I’ve Been Asked to Write a blog about my CA Journey

I’ve been asked to write a blog post on my CA journey.

Some background: I’ve been in practice since 1995 in a variety of settings. I worked in a rheumatologist’s office, a community HIV clinic, a CAM clinic at a hospital. I had private room practices in various settings: holistic center, home practice, chiropractor’s office. I’ve taught and been an administrator at acupuncture colleges for many years. I’ve taught CEU courses on Japanese Meridian Therapy since about 1998. In light of all that, I think it is pretty safe to say that I’ve been pretty well invested in the standard private room acupuncture model.

I got interested in Community Acupuncture (CA) back when I read Lisa Rohleder’s Acupuncture Today series, back in 2007. I joined Community Acupuncture Network (CAN), and read the posts with interest. In October of 2008 I decided to open up a CAP (Community Acupuncture Practice) and began looking for space. 

I hired a realtor to help with finding spaces. The first thing I noticed was that she (like most other people, ultimately including myself, but more on this later) did not understand the nature of Community Acupuncture and so kept finding medical office spaces for me. I kept telling her “Imagine that I’m opening a yoga studio”, but she didn’t quite get it. This was complicated by my own inner doubts about the CA model, both in terms of economics and treatment style/efficacy.

Finally we found a space that seemed a perfect compromise: a former architect’s office with a small waiting room, private office and a larger room which could accommodate 4 or 5 chairs. I immediately understood how I could use it. I would use the private office for intakes, and for private treatments on days when I wasn’t doing CA. The larger room would be the community room. I leased it, painted, had the flooring put in, and in January 2009 opened Presence Community Acupuncture.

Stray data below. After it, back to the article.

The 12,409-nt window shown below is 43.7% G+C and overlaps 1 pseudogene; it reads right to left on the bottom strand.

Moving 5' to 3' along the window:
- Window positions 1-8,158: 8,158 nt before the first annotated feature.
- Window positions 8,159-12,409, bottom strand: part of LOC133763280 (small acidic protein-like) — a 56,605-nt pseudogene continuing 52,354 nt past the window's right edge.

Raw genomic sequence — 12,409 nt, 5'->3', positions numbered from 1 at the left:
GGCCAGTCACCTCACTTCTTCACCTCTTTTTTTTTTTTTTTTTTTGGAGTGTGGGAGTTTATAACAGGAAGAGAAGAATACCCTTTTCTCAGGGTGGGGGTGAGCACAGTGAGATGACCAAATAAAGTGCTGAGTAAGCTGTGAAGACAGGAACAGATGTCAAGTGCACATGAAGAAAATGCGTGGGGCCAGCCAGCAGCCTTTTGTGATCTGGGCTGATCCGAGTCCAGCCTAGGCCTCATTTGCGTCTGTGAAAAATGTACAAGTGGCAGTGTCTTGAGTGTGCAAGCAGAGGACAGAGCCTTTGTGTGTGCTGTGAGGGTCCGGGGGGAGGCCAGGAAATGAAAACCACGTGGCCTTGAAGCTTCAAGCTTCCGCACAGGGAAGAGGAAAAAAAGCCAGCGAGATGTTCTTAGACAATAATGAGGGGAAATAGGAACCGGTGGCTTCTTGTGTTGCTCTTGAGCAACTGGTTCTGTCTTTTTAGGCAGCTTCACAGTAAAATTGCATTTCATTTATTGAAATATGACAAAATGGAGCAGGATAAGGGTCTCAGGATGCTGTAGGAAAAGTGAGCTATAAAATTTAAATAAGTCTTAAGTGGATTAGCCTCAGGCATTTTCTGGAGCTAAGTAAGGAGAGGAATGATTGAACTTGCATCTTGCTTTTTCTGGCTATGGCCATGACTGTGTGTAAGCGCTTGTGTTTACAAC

I found that I loved doing CA. It wasn’t too long before the idea of being a hybrid (offering private treatments and CA in the same office) was abandoned. But there were some difficulties. 

When I first started, I put four chairs in the large room and one table in the office. However, because the idea of treating in chairs was new to me, I lacked confidence in the method; after all, I had been treating on tables for 14 years, and had accumulated a lot of effective treatment strategies which involved needling the back and other areas that are difficult to access with the patient seated in a recliner. To make a long story short, I basically reverted to treating many of the patients as if I still had a private-room practice. But this limited me in terms of openings in my schedule; people would come with friends wanting treatment, just walk in, come early or late or on the wrong day, and often I couldn’t fit them in. My practice numbers declined, and I began to get frustrated: with my practice, with CA and CAN, with my job at the acupuncture college. Three years in, I knew something needed to change.

Something had already begun to change, however. Late in 2011, my home was burglarized. I live in a lower-to-lower-middle income neighborhood. The economy has not been favorable over the last few years, and crime was on the increase; talking to the neighbors, my wife found out that every house on the block had been broken into at least once over the previous months. So my wife began to organize the neighborhood – something that had never happened where we live. Soon we had a community organization with monthly meetings, and involvement with city government and local businesses. With more attention being paid to our neighborhood, the city began to revitalize a business district right by our house. It became very clear to me that I needed to relocate my clinic there, around the corner from where I live.

At that time it hit me. The thing that I had been missing about Community Acupuncture was community.

I took a good long look at what I had been doing with the practice, and how it differed from the model promoted by CAN and now POCA. I looked at the groundwork that had been put down by my wife and the community organization. And I realized that between POCA, the local community and the city I had a lot of resources that I hadn’t been using, for various reasons, and that putting all of those resources together was probably the only way that the clinic was going to thrive.